In my case, Woden (Anglo-Saxon Odin), Frigga, and Freya are my Family’s Gods, with Woden directly involved with my son. He has many characteristics of a Woden-blessed person – a thirst for knowledge, beserker rages, and shamanic abilities. So I usually consult Them for guidance in parenting my son. Since he is struggling to find regular work, I asked these three Gods for help. They all said, “No. They were not an employment agency.”

Following their refusal, I decided to make offerings to the “Unknown Gods of Work” and Fortuna for help. The beauty of polytheism is that when one God refuses, another may accept. So asking another God is fine, but as in all relations with the Gods, offerings must be made and Gods have their own agency.

Hercules, the Roman God/Hero answered me. He was the last God that I wanted to have any relations with. Hercules is too male and too anti-woman for my comfort. However, I decided to accept his offer, after finding out more about Him. I realized that Hercules understood my son, since this God/Hero is given to bouts of depression and insanity. To become whole again, He labored at difficult tasks to restore his sanity.

Roman mythology about Hercules differs from the Greek Heracules. For Romans, He is the Protector of Rome and One of the Original Founders, Patron of Quarrymen, and Friend of the Muses. What I learned from Hercules is how to be a mother to a man. (I now have a home cultus for the God/Hero.)

In polytheism, when one God says no, it can have many meanings. The God could be warning the person of spiritual impurity. The God desires not to be involved with a human. The God simply does not want to answer that particular request. Therefore, it is appropriate to ask another God. Bear in mind that no God is a cosmic bellhop. Each human enters into a contract with each God to do rituals correctly, make sacrifices, and heed divinations. Mine with Hercules is to make particular offerings in series of twelve on twelve consecutive days on his various holidays.

Greylag Goose: Follow Your Own Star

goosegreylagOne of Juno Moneta’s animals is the graylag goose, who live at her temple.

The largest of the Grey Geese, Greylag Goose is the last to migrate south. Some suggest that this Goose’s name came from Her being the last to leave. Besides being known as “graylag”, this big powerful Goose is also called “wild goose”.

Whatever her name, Greylag Goose is the wild ancestor of the Domestic Goose. Always alert, Greylag Goose is difficult to approach. Among Christians, Greylag Goose is the devout person who keeps a vigilant watch over their soul. Since Domestic Goose inherited her wariness, He makes excellent “watch goose”.

In 390 BCE, Greylag Goose saved the City of Rome. When the Gauls attempted to attack the Capitol area, Greylag Goose warned everyone with her noisy honking. Alerted by Her, the Romans were able to repel the invaders. Since it was in Juno’s temple where Greylag Goose warned the Romans, She became Juno’s sacred animal.

However Greylag Goose often comes into conflict with farmers. Because She prefers the youngest and most succulent of plants, they lose many crops to Her. Her heavy bill with its serrated edges easily snips the growing grasses. Many farmers consider Greylag Goose a pest.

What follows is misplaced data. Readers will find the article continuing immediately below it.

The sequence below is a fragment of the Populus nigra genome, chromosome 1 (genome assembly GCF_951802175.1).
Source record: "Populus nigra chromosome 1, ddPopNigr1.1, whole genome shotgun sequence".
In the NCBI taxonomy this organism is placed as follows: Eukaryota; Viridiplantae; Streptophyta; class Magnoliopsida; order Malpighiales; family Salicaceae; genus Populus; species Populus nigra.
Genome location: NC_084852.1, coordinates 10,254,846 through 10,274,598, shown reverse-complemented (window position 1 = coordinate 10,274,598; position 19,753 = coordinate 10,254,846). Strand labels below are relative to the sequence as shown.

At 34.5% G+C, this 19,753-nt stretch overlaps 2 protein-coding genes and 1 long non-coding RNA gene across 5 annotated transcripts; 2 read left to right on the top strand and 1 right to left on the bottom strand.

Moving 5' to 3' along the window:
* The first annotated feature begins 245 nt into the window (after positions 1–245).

Honored by some, Greylag Goose is detested by others. She is both a guardian for people and a destroyer of their food. Many things to many people, Greylag Goose listens to her inner voice. Domesticated many millennia ago, She remains the only wild Goose that still breeds in Britain. Greylag Goose ignores popular opinion to follow her own star. However, make sure that you do the right thing when asked.

Gods Recruiting: Buddhism and Westerners

“Buddhism” was the term used by the British to denote the myriad religions of Asia that featured worship of the Buddha. These religions include those practiced by the Japanese and Tibetans, as well as the Thai and other peoples. Originating in India, Buddhism is actually a missionary religion. In the 6th century, monks from Korea went to Japan to spread Buddhism. After World War II, priests of various Buddhist lineages emigrated to the West and set up temples for Europeans and other Westerners.

During the various exchanges, Buddhism both transformed and was transformed by each culture. Because of the evolving nature of each culture, there is no one “pure or authentic” Buddhism. Instead, there are many lineages and sects instead.

In the exchanges with the West, Western philosophy permeated Buddhism. Western scholarship methods are now taught in Buddhist centers. Students read commentaries of the Holy Scriptures in English. Meanwhile from living in India, the 14th Dalai Lama has adopted the ahimsa of non-violence taught by Gandhi into Tibetan Buddhism. In contrast, the 13th Dalai Lama told Gandhi that he had no idea of what ahimsa meant.

The Gods in Buddhism are a cultural part of the religion. The Goddess Tara, a popular Goddess in Buddhism has many forms, but most Pagans worship Green and White Taras. (Security and Compassion, respectively.) Tara, Herself, was formed by the tears of Avalokiteshvara, the original bodhisattva. She is considered by some to be a Mother Goddess.

Another Goddess that Pagans revere is Kuan Yin (Wade Giles spelling), whos often regarded as the Mercy Goddess. She is another form of Avalokiteshvara. Kuan Yin is sometimes referred to as the “Mother of All Buddhas,” and is similar to the Christian Mother Mary. (Tara is from the Indian tradition of Buddhism, while Kuan Yin is from the Chinese.)

In venerating these Gods and others of Buddhism, Pagans should be aware of several things. First, the Buddhism that permeates popular American culture is an invention of Henry Steel Olcott. (Note 1) He reimagined the religion as rational, free of dogma, and with no rituals. His reinvention has Buddhist tenets based on Western science.

Secondly, the Shangri-La myth (Note 2) of popular culture presents Tibet as the place of all wisdom, with the lamas as the “old wise ones.” By romanticizing Tibetan Buddhism, this myth gives Westerners the notion that this is the purest form of any religion. The Shangri-La myth spoke to the Western psychological needs of being unrooted in a modern world.